On the Sovereignty of God

“For we are God’s handiwork, created in Christ Jesus to do good works, which God prepared in advance for us to do.”

Ephesians 2:10


“Your eyes saw my unformed body; all the days ordained for me were written in your book before one of them came to be.”

Psalms 139:16

As I meditate on these verses the topic of God’s sovereignty comes up. I believe that in this world, nothing is a coincidence. Every single strand of our hair is counted (Matther 10:30), and even sparrows are watched over (Matther 10:29). Psalm 135:6 says, “Whatever the LORD pleases, He does, In heaven and in earth, in the seas and in all deeps.”

So if God is sovereign, up to where does our free will extend? If all the days of our lives are “ordained” for us and “written in God’s book” before one of them “came to be”, are we really, truly free? Do we have free will in the face of a sovereign God, who hardens hearts or softens them based on His mercy and will?

Is our salvation something we choose or is grace truly irresistible?

If God prepared good works for us to do in advance, can we truly say no?

God Knows Our Ways

According to R.C. Sproul, and I’m just quoting him nonverbally here, human beings do have free will. We have the power to make choices. But since God is infinitely wise, he knows what we’re going to do before we even think about doing them. He knows our “destiny” because he knows us so well. Our path, before the creation of the world, God has already seen.

He knows our ways, and so “all the days ordained for [us are already] written in [God’s] book before one of them came to be.”

God could have created us and then left us alone. He could have simply watched as we, ultimately, destroyed ourselves. But from the beginning, creation was made with redemption in mind, which leads us to the next question:

Is our salvation something we choose or is grace truly irresistible?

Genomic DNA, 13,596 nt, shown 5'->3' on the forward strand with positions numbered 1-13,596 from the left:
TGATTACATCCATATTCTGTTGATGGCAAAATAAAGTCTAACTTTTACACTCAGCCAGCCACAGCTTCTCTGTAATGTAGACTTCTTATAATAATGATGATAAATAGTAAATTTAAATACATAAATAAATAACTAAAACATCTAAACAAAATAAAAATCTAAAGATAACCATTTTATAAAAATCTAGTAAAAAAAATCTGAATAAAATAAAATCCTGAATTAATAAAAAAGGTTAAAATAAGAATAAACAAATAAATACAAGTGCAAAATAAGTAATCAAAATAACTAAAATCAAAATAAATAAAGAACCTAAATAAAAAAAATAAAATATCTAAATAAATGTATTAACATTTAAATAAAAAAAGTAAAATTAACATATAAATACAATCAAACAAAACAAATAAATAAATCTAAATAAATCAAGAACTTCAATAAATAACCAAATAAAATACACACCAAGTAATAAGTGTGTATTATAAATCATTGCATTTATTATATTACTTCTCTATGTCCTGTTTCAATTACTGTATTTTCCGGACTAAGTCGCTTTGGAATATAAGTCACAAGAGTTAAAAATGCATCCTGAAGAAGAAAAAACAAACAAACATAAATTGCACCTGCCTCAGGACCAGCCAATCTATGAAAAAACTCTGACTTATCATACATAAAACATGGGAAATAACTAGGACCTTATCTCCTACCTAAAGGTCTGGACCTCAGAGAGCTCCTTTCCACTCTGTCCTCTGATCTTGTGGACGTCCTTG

Resistible Grace

The answer to this is that yes, salvation is something we can choose, but not by our own will. We cannot force ourselves to believe in God the Father, God the Son, and God the Holy Spirit if Jesus did not choose us first. God awakens our Spirit and gives us this choice. Writes Apostle Paul: “for we were dead in our transgressions…” We were dead in our sin, and you can’t prompt a carcass to sit and wake up. It is God who must give us this faith, wherein we can choose to accept or reject him.

It’s amazing to think, that even with how much God has already loved us, has sacrificed for us, people still reject Him. And yet they do. Millions of people reject God and rebel against Him.

We Can Say No to God

Finally, for the last question (If God prepared good works for us to do in advance, can we truly say no?), I believe that yes, we can say no. The Parable of the Talents demonstrates this. God gives us gifts, abilities, talents, intelligence, material blessings—everything good, basically, God gives us everything God—for us to do good works, which He has set up for us in advance. Think of them as assigned tasks or a Godly to-do list. We can choose not to do them. We can choose to waste what He has given us by being “wicked and lazy servants”—or we can choose to obey and rejoice in the joy of our salvation.

I believe that God gave us work here on earth so that He can reward us later in heaven. Our earthly obedience will determine what rewards we receive.

To sum it all up, God is still sovereign, we still have free will, we have good work set out for us to do, and our good work here on earth is the basis for the portion we will receive in heaven.

So Beloved, take heed.


Photo by Amariei Mihai on Unsplash

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